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In his hit single “Treetop Flyer” released in 1991, rocker Stephen Stills sang of piloting an aircraft “fifteen feet over the Rio Grande./I’ll blow the mesquite right up off the sand.”

Stills’s ballad may have come to mind last week for legal observers who spotted a ruling in favor of Dr. Michael S. Singer, a Newton resident who sued the city in January in federal court in Boston.

Singer, 44, a physician and entrepreneur, had challenged Newton’s ordinance banning flight of unmanned aircraft, widely known as drones, at an altitude of less than 400 feet over private property without the property owner’s approval.


He said the provision amounted to a de facto ban on flying drones in the city’s airspace, since the FAA prohibits unmanned aircraft from flying higher than 400 feet above ground.

In a ruling dated Sept. 21, US District Court Judge William G. Young sided with Singer. Young struck down Newton’s altitude restriction, as well as a ban on drone flight over schools and other city property without permission.

Young also struck down a provision banning drone flight beyond the visual sight line of the operator.

“I’m very pleased,” Singer said Monday by phone. “I initiated this lawsuit because I firmly believe that unmanned aircraft will provide enormous benefits” to society.

He said that while city officials have legitimate concerns about the technology, “banning it is not the answer.”

The city said in a brief statement that officials are reviewing the ruling and deciding on their next steps.

Advocates for unmanned aircraft operators hailed the decision.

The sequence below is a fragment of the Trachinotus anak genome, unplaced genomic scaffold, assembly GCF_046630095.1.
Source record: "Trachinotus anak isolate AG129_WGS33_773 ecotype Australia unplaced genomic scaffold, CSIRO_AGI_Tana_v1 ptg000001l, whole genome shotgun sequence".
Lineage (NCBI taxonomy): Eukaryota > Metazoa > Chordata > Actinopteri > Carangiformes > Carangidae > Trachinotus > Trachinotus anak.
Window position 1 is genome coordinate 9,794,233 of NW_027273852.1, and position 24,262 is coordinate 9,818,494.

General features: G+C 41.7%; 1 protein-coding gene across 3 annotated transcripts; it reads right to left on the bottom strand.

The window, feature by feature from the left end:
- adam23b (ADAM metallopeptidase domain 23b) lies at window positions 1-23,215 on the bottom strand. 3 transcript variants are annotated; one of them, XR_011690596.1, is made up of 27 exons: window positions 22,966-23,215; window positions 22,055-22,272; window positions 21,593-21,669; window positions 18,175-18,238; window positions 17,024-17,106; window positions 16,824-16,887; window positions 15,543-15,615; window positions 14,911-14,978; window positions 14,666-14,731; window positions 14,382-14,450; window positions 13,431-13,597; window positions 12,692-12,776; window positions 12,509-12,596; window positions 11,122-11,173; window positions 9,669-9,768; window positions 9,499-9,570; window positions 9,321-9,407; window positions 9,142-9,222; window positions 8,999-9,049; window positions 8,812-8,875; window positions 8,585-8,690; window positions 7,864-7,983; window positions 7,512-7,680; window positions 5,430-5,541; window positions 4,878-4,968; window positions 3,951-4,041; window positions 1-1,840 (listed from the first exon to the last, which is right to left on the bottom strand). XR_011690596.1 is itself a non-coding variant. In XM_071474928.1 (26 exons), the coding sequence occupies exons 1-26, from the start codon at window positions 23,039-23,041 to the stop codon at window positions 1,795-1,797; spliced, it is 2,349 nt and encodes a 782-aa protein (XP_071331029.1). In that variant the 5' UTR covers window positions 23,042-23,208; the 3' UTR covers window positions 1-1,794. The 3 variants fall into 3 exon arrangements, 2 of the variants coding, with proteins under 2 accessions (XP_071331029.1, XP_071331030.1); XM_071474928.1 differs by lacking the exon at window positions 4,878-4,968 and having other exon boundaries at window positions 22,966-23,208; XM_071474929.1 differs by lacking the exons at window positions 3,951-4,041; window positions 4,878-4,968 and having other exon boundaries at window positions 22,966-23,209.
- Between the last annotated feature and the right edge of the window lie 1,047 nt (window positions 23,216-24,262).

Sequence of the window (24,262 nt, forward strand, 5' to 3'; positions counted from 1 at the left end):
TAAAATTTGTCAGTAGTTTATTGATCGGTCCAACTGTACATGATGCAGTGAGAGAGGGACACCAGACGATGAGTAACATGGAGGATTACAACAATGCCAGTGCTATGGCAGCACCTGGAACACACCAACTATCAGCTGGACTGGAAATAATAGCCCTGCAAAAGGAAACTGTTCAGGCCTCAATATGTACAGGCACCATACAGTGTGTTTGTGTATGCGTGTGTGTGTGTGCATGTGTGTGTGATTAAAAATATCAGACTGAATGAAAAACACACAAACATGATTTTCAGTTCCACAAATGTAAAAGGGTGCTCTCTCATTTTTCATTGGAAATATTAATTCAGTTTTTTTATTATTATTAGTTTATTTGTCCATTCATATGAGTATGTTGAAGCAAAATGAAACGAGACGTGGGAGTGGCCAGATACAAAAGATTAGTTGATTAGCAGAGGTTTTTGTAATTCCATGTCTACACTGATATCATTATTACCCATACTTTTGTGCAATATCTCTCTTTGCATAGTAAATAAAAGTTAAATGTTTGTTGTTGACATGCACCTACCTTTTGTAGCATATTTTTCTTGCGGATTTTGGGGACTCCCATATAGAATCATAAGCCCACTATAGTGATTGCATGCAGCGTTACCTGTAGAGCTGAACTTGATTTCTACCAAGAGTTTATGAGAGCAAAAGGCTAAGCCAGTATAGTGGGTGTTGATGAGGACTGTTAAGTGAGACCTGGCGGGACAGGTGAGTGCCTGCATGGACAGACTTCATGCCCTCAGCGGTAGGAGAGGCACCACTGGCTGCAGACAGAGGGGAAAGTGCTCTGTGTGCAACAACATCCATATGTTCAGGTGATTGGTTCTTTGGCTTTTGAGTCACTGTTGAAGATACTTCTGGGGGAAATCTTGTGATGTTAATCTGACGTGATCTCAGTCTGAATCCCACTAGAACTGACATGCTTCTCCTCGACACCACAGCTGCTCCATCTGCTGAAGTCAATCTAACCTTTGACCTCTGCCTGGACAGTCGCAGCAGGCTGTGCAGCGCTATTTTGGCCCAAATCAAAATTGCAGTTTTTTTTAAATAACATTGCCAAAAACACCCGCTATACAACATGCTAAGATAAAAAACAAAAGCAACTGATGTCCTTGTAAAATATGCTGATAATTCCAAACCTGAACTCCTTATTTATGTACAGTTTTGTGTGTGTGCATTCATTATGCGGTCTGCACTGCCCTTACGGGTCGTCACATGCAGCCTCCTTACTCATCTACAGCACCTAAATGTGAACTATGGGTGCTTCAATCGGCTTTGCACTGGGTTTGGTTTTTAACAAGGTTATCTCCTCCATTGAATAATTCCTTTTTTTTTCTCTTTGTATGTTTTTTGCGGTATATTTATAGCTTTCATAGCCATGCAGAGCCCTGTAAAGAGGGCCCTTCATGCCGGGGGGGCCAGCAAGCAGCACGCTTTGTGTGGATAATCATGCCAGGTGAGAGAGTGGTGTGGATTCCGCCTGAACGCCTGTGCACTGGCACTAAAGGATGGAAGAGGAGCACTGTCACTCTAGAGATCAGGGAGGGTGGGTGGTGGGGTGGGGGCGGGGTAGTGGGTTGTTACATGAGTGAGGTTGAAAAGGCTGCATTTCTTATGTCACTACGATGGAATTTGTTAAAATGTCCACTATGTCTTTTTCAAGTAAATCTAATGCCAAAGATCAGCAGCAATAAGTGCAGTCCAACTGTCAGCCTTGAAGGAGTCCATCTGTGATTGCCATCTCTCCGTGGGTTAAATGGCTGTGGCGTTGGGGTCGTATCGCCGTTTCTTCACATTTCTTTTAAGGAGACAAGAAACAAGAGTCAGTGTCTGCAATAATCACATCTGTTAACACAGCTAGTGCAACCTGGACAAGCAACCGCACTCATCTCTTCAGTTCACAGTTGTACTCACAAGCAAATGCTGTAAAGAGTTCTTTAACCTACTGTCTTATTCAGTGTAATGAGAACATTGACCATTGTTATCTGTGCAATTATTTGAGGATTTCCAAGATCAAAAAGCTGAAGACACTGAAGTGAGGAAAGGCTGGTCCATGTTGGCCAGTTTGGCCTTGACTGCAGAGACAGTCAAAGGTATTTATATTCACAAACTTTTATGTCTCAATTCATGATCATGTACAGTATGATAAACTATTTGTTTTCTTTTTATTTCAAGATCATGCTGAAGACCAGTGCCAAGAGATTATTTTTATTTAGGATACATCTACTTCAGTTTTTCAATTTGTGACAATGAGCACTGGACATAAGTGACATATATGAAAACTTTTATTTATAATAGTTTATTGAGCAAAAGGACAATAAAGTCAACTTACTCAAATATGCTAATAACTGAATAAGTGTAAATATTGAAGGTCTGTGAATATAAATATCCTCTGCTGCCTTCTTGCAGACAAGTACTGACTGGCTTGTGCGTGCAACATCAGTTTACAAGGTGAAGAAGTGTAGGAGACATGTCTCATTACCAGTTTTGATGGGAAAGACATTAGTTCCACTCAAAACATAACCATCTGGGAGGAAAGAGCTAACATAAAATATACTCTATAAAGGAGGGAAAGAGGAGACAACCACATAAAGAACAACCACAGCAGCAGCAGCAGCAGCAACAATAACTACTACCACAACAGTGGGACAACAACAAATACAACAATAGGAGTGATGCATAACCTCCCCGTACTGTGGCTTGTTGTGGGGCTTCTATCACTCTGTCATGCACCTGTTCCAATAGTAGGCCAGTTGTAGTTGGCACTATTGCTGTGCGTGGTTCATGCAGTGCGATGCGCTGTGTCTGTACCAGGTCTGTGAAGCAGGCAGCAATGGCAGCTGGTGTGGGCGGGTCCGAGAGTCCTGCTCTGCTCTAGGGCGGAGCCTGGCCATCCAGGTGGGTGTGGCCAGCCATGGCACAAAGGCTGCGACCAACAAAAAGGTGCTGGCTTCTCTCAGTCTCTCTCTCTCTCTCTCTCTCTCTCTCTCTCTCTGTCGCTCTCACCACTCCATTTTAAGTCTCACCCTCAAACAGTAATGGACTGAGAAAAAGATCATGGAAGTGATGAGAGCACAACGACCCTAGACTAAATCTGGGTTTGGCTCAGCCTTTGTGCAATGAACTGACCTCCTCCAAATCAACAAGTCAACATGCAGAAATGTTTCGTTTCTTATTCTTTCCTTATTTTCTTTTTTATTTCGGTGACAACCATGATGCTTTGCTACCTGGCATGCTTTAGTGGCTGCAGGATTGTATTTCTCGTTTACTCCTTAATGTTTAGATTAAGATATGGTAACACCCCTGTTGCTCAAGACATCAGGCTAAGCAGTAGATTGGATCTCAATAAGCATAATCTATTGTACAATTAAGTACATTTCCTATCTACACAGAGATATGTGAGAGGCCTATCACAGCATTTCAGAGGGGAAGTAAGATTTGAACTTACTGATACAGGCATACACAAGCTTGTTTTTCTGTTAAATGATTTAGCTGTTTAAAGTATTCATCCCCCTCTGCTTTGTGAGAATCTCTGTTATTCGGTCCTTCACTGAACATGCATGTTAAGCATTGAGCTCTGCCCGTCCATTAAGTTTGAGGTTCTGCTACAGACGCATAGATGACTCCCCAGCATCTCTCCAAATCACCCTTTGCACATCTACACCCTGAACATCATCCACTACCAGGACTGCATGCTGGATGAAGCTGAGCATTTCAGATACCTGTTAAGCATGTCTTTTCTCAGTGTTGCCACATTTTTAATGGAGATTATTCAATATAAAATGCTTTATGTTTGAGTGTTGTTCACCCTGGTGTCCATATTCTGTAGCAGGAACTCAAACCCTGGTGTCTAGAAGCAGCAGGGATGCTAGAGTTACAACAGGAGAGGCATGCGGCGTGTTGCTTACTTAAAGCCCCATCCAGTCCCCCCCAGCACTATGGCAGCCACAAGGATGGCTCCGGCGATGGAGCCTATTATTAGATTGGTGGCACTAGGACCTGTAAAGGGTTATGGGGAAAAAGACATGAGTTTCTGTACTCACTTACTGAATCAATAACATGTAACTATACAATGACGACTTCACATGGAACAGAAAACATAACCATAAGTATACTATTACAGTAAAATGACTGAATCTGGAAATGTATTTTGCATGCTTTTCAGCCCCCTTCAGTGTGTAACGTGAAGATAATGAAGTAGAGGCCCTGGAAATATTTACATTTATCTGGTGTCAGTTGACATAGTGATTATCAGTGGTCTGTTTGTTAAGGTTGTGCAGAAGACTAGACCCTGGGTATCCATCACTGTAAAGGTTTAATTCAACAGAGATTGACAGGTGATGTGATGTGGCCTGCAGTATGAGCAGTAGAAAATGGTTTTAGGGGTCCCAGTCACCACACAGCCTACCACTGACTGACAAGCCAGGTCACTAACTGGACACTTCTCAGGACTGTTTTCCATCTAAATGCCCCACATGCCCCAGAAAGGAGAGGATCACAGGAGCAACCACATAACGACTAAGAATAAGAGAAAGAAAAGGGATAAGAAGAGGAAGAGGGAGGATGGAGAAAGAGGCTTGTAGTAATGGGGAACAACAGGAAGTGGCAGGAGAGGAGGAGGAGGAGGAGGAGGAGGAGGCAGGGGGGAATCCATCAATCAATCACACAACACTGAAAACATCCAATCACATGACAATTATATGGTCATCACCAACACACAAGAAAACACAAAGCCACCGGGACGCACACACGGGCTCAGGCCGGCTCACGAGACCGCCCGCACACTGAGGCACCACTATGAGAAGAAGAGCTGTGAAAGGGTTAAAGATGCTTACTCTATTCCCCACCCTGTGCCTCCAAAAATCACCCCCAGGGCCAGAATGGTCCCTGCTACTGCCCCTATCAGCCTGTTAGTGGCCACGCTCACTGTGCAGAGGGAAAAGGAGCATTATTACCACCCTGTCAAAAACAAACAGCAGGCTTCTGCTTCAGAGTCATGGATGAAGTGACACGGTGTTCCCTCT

“The Court’s ruling affirms the role of the federal government in overseeing our nation’s airspace,” said Rich Hanson, president of the Academy of Model Aeronautics, in a statement. “We congratulate Dr. Singer on his victory.”

Hanson said local regulations of unmanned aircraft should be delayed “until the Federal Aviation Administration’s (FAA) Drone Advisory Committee (DAC) has reached consensus recommendations on the proper role of state and local governments in these types of issues.”


His remarks were echoed by Brian Wynne, president and chief executive officer of the Association for Unmanned Vehicle Systems International.

“We are pleased the court reaffirmed the Federal Aviation Administration’s regulatory authority over the national airspace,” Wynne said in a statement. “Proposals that seek to regulate the use of unmanned aircraft systems at a local or state level have the potential to create a complicated patchwork of laws that may erode, rather than enhance, safety.”

Singer noted that he did not challenge other provisions of the Newton ordinance he felt were reasonable and that Young left intact. Those include a ban on flying drones recklessly; using them to photograph people in areas where they have a reasonable expectation of privacy; and flying unmanned aircraft with the intent to “harass, annoy, or assault a person.”

In his civil complaint, Singer referenced public benefits of drone technology.

As one example, he wrote that he was evaluating the use of unmanned aircraft for delivering medical services. He also noted that in recent years, “Newton Conservators has petitioned Newton to cease and desist from dumping snow and refuse on its park lands, e.g. Nahanton Park. Plaintiff considers Newton’s acts of dumping to be controversial and unlawful. Plaintiff regularly visits Nahanton Park to monitor for evidence of further dumping by the City. Plaintiff uses [unmanned aircraft] to view the park for such evidence.”


He said he is a certified small unmanned aircraft pilot who operates a Dl Quadcopter, which he said measures “1.7 x 1.7 inches, similar to an OREO® cookie,” as well as a Guillow’s Strato Streak plane powered by the “spring force of a twisted rubber band.”

City officials have the option to appeal Young’s ruling, but it was not clear on Monday if they intend to do so.

Travis Andersen can be reached at travis.andersen@globe.com. Follow him on Twitter @TAGlobe.